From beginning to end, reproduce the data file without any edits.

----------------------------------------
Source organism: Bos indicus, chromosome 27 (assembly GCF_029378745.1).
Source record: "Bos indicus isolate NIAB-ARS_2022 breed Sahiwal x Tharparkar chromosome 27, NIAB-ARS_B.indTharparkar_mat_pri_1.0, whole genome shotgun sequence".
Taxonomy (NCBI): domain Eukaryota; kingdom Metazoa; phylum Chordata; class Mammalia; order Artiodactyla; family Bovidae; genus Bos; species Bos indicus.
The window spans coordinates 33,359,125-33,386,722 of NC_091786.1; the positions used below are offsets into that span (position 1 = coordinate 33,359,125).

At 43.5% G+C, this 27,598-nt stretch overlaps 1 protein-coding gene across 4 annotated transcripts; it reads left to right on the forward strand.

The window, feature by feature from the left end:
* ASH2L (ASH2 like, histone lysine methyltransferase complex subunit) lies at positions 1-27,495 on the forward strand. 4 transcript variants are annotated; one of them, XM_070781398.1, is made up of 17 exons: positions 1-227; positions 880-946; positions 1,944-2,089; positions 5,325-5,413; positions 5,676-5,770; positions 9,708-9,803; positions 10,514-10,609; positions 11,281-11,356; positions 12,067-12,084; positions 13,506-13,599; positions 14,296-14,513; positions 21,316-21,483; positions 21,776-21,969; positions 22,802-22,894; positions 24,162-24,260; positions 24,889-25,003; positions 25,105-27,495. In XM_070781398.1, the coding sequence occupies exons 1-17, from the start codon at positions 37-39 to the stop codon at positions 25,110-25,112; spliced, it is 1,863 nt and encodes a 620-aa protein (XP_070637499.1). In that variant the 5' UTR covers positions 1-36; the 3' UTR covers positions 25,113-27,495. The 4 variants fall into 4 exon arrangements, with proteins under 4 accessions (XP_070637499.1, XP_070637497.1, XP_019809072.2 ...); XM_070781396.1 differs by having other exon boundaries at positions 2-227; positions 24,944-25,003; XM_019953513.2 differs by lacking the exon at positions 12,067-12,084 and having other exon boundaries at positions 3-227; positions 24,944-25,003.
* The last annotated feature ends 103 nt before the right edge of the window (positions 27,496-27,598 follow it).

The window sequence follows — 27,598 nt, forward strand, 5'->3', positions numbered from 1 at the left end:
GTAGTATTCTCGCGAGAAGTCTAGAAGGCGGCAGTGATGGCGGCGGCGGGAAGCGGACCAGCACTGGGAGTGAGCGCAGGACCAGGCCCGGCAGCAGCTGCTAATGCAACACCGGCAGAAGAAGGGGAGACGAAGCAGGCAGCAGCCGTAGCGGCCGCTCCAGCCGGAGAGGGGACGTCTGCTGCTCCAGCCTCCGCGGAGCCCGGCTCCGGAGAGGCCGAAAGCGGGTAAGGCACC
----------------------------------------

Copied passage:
Source organism: Bos indicus, chromosome 27 (assembly GCF_029378745.1).
Source record: "Bos indicus isolate NIAB-ARS_2022 breed Sahiwal x Tharparkar chromosome 27, NIAB-ARS_B.indTharparkar_mat_pri_1.0, whole genome shotgun sequence".
Taxonomy (NCBI): domain Eukaryota; kingdom Metazoa; phylum Chordata; class Mammalia; order Artiodactyla; family Bovidae; genus Bos; species Bos indicus.
The window spans coordinates 33,359,125-33,386,722 of NC_091786.1; the positions used below are offsets into that span (position 1 = coordinate 33,359,125).

At 43.5% G+C, this 27,598-nt stretch overlaps 1 protein-coding gene across 4 annotated transcripts; it reads left to right on the forward strand.

The window, feature by feature from the left end:
* ASH2L (ASH2 like, histone lysine methyltransferase complex subunit) lies at positions 1-27,495 on the forward strand. 4 transcript variants are annotated; one of them, XM_070781398.1, is made up of 17 exons: positions 1-227; positions 880-946; positions 1,944-2,089; positions 5,325-5,413; positions 5,676-5,770; positions 9,708-9,803; positions 10,514-10,609; positions 11,281-11,356; positions 12,067-12,084; positions 13,506-13,599; positions 14,296-14,513; positions 21,316-21,483; positions 21,776-21,969; positions 22,802-22,894; positions 24,162-24,260; positions 24,889-25,003; positions 25,105-27,495. In XM_070781398.1, the coding sequence occupies exons 1-17, from the start codon at positions 37-39 to the stop codon at positions 25,110-25,112; spliced, it is 1,863 nt and encodes a 620-aa protein (XP_070637499.1). In that variant the 5' UTR covers positions 1-36; the 3' UTR covers positions 25,113-27,495. The 4 variants fall into 4 exon arrangements, with proteins under 4 accessions (XP_070637499.1, XP_070637497.1, XP_019809072.2 ...); XM_070781396.1 differs by having other exon boundaries at positions 2-227; positions 24,944-25,003; XM_019953513.2 differs by lacking the exon at positions 12,067-12,084 and having other exon boundaries at positions 3-227; positions 24,944-25,003.
* The last annotated feature ends 103 nt before the right edge of the window (positions 27,496-27,598 follow it).

The window sequence follows — 27,598 nt, forward strand, 5'->3', positions numbered from 1 at the left end:
GTAGTATTCTCGCGAGAAGTCTAGAAGGCGGCAGTGATGGCGGCGGCGGGAAGCGGACCAGCACTGGGAGTGAGCGCAGGACCAGGCCCGGCAGCAGCTGCTAATGCAACACCGGCAGAAGAAGGGGAGACGAAGCAGGCAGCAGCCGTAGCGGCCGCTCCAGCCGGAGAGGGGACGTCTGCTGCTCCAGCCTCCGCGGAGCCCGGCTCCGGAGAGGCCGAAAGCGGGTAAGGCACC